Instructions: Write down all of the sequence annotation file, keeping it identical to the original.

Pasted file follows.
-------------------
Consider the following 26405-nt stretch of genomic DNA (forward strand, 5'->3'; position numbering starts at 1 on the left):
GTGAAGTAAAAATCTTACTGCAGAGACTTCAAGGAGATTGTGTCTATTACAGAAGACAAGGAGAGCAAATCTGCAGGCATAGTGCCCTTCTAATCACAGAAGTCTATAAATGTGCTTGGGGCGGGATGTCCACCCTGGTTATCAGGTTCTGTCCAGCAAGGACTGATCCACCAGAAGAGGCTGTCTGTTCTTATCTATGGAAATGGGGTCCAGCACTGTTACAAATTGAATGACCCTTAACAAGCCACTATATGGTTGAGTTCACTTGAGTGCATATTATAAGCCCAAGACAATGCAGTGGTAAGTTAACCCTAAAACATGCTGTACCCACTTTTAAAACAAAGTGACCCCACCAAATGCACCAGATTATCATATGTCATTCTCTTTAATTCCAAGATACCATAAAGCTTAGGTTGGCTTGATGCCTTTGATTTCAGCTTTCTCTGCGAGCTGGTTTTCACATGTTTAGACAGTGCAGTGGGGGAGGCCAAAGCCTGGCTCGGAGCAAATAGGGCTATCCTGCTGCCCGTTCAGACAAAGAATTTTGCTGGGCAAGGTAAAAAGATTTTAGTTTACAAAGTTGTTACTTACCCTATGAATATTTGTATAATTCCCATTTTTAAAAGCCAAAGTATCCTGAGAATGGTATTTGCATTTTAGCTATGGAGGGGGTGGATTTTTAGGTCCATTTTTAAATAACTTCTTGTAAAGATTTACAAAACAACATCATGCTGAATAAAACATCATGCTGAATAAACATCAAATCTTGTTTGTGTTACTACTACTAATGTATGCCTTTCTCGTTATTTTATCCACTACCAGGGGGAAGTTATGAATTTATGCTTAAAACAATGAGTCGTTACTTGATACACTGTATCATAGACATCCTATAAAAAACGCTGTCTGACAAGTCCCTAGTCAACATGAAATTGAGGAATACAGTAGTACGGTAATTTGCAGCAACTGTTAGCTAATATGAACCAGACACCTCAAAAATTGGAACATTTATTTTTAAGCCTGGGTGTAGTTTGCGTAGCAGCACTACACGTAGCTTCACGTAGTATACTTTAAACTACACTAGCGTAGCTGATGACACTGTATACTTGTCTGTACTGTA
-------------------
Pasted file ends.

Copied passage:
Consider the following 26405-nt stretch of genomic DNA (forward strand, 5'->3'; position numbering starts at 1 on the left):
GTGAAGTAAAAATCTTACTGCAGAGACTTCAAGGAGATTGTGTCTATTACAGAAGACAAGGAGAGCAAATCTGCAGGCATAGTGCCCTTCTAATCACAGAAGTCTATAAATGTGCTTGGGGCGGGATGTCCACCCTGGTTATCAGGTTCTGTCCAGCAAGGACTGATCCACCAGAAGAGGCTGTCTGTTCTTATCTATGGAAATGGGGTCCAGCACTGTTACAAATTGAATGACCCTTAACAAGCCACTATATGGTTGAGTTCACTTGAGTGCATATTATAAGCCCAAGACAATGCAGTGGTAAGTTAACCCTAAAACATGCTGTACCCACTTTTAAAACAAAGTGACCCCACCAAATGCACCAGATTATCATATGTCATTCTCTTTAATTCCAAGATACCATAAAGCTTAGGTTGGCTTGATGCCTTTGATTTCAGCTTTCTCTGCGAGCTGGTTTTCACATGTTTAGACAGTGCAGTGGGGGAGGCCAAAGCCTGGCTCGGAGCAAATAGGGCTATCCTGCTGCCCGTTCAGACAAAGAATTTTGCTGGGCAAGGTAAAAAGATTTTAGTTTACAAAGTTGTTACTTACCCTATGAATATTTGTATAATTCCCATTTTTAAAAGCCAAAGTATCCTGAGAATGGTATTTGCATTTTAGCTATGGAGGGGGTGGATTTTTAGGTCCATTTTTAAATAACTTCTTGTAAAGATTTACAAAACAACATCATGCTGAATAAAACATCATGCTGAATAAACATCAAATCTTGTTTGTGTTACTACTACTAATGTATGCCTTTCTCGTTATTTTATCCACTACCAGGGGGAAGTTATGAATTTATGCTTAAAACAATGAGTCGTTACTTGATACACTGTATCATAGACATCCTATAAAAAACGCTGTCTGACAAGTCCCTAGTCAACATGAAATTGAGGAATACAGTAGTACGGTAATTTGCAGCAACTGTTAGCTAATATGAACCAGACACCTCAAAAATTGGAACATTTATTTTTAAGCCTGGGTGTAGTTTGCGTAGCAGCACTACACGTAGCTTCACGTAGTATACTTTAAACTACACTAGCGTAGCTGATGACACTGTATACTTGTCTGTACTGTA